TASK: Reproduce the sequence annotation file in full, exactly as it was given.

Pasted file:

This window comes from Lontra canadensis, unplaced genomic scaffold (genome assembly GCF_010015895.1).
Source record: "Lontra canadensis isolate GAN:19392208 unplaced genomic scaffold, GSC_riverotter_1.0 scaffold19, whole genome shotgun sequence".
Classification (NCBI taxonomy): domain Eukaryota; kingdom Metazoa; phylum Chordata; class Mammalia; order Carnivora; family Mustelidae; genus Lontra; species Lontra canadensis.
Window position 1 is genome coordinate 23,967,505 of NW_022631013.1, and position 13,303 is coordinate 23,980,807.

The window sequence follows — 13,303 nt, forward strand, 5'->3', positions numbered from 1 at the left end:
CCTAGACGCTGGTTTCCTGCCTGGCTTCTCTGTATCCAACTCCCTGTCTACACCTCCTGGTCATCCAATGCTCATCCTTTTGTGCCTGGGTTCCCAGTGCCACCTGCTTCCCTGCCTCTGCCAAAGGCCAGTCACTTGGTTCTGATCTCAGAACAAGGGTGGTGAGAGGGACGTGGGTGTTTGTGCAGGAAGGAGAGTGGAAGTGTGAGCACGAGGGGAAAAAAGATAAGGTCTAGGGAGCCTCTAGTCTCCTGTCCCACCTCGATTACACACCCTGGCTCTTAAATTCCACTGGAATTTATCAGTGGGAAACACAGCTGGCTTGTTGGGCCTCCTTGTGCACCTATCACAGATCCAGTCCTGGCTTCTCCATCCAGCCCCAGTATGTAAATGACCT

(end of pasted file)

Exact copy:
This window comes from Lontra canadensis, unplaced genomic scaffold (genome assembly GCF_010015895.1).
Source record: "Lontra canadensis isolate GAN:19392208 unplaced genomic scaffold, GSC_riverotter_1.0 scaffold19, whole genome shotgun sequence".
Classification (NCBI taxonomy): domain Eukaryota; kingdom Metazoa; phylum Chordata; class Mammalia; order Carnivora; family Mustelidae; genus Lontra; species Lontra canadensis.
Window position 1 is genome coordinate 23,967,505 of NW_022631013.1, and position 13,303 is coordinate 23,980,807.

The window sequence follows — 13,303 nt, forward strand, 5'->3', positions numbered from 1 at the left end:
CCTAGACGCTGGTTTCCTGCCTGGCTTCTCTGTATCCAACTCCCTGTCTACACCTCCTGGTCATCCAATGCTCATCCTTTTGTGCCTGGGTTCCCAGTGCCACCTGCTTCCCTGCCTCTGCCAAAGGCCAGTCACTTGGTTCTGATCTCAGAACAAGGGTGGTGAGAGGGACGTGGGTGTTTGTGCAGGAAGGAGAGTGGAAGTGTGAGCACGAGGGGAAAAAAGATAAGGTCTAGGGAGCCTCTAGTCTCCTGTCCCACCTCGATTACACACCCTGGCTCTTAAATTCCACTGGAATTTATCAGTGGGAAACACAGCTGGCTTGTTGGGCCTCCTTGTGCACCTATCACAGATCCAGTCCTGGCTTCTCCATCCAGCCCCAGTATGTAAATGACCT